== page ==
Peer review of: The Energy Walk: Experimenting with Aesthetic Methods in STS?
With point of departure in the STS infused ITU research project, Alien Energy, The Energy Walk, the article argues how aesthetics is important for experiences such as The Energy Walk. It also analyses how the walk fulfils the requirements of aesthetics, based on philosopher John Dewey’s work, Art as an Experience from 1934.
In the following quote the author states that Færgegrillen is not the usual place for people interested in renewable energy:
“the harbour-based cafe´ known as Færgegrillen. Whereas DanWec can be said to have obvious interests at stake, Færgegrillen is not the typical place to search for people interested or invested in renewable and wave energy issues.” Line Marie Thorsen (2016)
Taking the audience into consideration, it is difficult to assume that they by default know Færgegrillen and the context of it in relation to renewable energy. A suggestion for a different solution would be to cut out the phrase “Færgegrillen is not the typical place to search for people interested or invested in renewable and wave energy issues”.
The above also leads to another critique point, which is the wide use of emotional narration similar to the below:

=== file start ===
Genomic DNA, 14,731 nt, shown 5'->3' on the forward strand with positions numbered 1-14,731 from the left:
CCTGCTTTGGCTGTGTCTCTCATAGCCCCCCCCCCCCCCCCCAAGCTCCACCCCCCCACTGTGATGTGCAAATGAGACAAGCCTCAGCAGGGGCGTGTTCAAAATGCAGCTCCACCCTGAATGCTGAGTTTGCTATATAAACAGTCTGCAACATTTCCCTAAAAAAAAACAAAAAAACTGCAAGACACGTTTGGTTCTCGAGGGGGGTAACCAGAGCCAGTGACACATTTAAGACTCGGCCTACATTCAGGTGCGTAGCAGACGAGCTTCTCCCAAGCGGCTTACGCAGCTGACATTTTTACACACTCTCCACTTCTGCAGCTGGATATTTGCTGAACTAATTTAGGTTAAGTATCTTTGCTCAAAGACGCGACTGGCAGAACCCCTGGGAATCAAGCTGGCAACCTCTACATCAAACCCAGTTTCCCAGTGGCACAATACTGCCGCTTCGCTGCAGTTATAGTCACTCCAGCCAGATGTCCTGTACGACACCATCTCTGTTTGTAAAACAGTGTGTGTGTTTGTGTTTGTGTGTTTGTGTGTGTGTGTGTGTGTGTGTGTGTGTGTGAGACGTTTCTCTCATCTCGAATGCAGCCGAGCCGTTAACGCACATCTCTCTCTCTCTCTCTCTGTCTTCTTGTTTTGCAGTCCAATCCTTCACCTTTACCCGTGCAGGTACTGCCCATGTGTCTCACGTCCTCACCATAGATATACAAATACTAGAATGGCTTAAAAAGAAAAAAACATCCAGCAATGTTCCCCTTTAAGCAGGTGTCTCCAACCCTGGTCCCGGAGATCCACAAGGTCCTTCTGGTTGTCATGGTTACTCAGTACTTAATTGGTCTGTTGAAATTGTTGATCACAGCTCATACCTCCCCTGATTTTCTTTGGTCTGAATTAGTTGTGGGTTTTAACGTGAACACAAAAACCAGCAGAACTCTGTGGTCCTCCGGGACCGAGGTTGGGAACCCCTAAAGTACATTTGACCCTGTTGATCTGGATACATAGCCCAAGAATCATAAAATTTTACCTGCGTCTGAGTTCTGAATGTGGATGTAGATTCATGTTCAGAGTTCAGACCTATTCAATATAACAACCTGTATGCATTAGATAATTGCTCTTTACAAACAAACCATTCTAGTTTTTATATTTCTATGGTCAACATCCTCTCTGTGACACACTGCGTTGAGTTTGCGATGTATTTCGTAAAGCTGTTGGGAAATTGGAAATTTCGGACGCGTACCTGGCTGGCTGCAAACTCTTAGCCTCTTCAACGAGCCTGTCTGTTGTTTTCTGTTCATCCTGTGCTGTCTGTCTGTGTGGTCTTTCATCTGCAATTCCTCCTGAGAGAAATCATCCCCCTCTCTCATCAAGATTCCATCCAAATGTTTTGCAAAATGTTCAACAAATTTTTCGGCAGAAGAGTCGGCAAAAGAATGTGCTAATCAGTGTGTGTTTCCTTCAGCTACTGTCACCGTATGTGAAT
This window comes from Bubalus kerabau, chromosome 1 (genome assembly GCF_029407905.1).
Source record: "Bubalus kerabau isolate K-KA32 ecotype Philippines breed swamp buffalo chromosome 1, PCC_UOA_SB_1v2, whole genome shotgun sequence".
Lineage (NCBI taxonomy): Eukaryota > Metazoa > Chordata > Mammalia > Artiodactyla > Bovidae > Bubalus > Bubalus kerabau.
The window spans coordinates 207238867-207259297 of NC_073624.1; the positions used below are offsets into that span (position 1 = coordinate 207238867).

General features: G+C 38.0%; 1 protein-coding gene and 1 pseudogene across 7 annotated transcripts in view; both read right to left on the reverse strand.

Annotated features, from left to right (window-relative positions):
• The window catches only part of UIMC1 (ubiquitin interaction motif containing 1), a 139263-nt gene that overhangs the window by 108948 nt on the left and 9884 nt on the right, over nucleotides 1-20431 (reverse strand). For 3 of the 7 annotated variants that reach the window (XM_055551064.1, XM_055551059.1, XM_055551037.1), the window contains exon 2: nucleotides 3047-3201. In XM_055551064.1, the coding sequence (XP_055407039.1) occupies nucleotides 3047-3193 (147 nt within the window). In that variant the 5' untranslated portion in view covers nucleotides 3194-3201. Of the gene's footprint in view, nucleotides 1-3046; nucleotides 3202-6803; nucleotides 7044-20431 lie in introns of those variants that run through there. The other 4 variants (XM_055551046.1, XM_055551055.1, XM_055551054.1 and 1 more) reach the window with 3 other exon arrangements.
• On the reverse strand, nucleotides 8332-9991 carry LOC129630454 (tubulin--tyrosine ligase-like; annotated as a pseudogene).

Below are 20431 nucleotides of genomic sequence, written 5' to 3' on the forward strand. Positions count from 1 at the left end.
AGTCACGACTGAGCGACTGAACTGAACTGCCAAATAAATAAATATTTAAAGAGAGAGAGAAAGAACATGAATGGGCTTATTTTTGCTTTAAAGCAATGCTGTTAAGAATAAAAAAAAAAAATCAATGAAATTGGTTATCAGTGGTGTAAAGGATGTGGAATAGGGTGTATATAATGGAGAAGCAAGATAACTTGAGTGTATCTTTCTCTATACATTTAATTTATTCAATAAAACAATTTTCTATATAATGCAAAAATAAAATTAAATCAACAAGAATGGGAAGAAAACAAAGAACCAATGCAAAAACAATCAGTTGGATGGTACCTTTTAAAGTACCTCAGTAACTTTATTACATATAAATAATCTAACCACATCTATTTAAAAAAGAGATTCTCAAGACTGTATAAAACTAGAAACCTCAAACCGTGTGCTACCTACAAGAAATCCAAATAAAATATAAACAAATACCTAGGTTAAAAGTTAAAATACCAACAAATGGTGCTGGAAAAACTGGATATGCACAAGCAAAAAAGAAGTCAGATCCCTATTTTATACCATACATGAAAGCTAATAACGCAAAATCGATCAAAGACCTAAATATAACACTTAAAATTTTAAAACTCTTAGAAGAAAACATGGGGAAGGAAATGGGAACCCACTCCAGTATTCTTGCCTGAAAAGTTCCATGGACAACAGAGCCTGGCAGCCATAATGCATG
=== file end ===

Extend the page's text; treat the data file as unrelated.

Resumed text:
“For instance, as you walk up the wooden stairs leading through the dunes, the digital travelling companion tells of energy in its most ancient forms”. (page 144)
The author is being very descriptive and detailed when describing the actual Energy Walk. The end section, with the main argument, is not referring to specific parts of the walk but drawing in theory on aesthetics in an STS-perspective. Because the last section does not relate to the practicalities of the walk, figurative language can be cut down and John Dewey drawn in earlier in the article.
The article is 7 pages long, and the last section, Aesthetic Method?, is 1½ page long, without a clear conclusion. To provide a better overview of the content of the article, it is recommended to shorten down the end-section by, for example, dividing it up and separating the last paragraph starting with “Importantly, this is not to say that…” (page 147), to create a new section with its own headline, which could be “STS in the future”.
The article is split between two things, the urge to describe the actual walk with pictures and emotional expressions, and the theoretical relation to John Dewey and aesthetics, which is the main point of the analysis. It would be more concise and specific, if it was less descriptive and instead referred to John Dewey throughout.